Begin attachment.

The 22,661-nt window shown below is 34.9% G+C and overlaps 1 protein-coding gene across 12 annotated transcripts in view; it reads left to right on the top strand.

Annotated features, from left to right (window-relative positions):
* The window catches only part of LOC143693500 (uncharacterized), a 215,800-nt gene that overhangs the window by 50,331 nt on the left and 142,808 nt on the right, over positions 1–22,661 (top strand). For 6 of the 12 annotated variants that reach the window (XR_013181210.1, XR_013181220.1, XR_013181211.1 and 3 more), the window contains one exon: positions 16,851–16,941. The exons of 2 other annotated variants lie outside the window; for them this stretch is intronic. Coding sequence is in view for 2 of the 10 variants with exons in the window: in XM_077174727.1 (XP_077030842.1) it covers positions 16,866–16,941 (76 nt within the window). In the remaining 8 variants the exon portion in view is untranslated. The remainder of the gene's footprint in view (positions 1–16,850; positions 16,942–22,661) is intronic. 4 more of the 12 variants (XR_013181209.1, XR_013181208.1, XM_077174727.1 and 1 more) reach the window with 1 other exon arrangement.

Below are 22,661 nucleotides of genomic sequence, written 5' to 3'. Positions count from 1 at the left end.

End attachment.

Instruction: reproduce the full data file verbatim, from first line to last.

The 22,661-nt window shown below is 34.9% G+C and overlaps 1 protein-coding gene across 12 annotated transcripts in view; it reads left to right on the top strand.

Annotated features, from left to right (window-relative positions):
* The window catches only part of LOC143693500 (uncharacterized), a 215,800-nt gene that overhangs the window by 50,331 nt on the left and 142,808 nt on the right, over positions 1–22,661 (top strand). For 6 of the 12 annotated variants that reach the window (XR_013181210.1, XR_013181220.1, XR_013181211.1 and 3 more), the window contains one exon: positions 16,851–16,941. The exons of 2 other annotated variants lie outside the window; for them this stretch is intronic. Coding sequence is in view for 2 of the 10 variants with exons in the window: in XM_077174727.1 (XP_077030842.1) it covers positions 16,866–16,941 (76 nt within the window). In the remaining 8 variants the exon portion in view is untranslated. The remainder of the gene's footprint in view (positions 1–16,850; positions 16,942–22,661) is intronic. 4 more of the 12 variants (XR_013181209.1, XR_013181208.1, XM_077174727.1 and 1 more) reach the window with 1 other exon arrangement.

Below are 22,661 nucleotides of genomic sequence, written 5' to 3'. Positions count from 1 at the left end.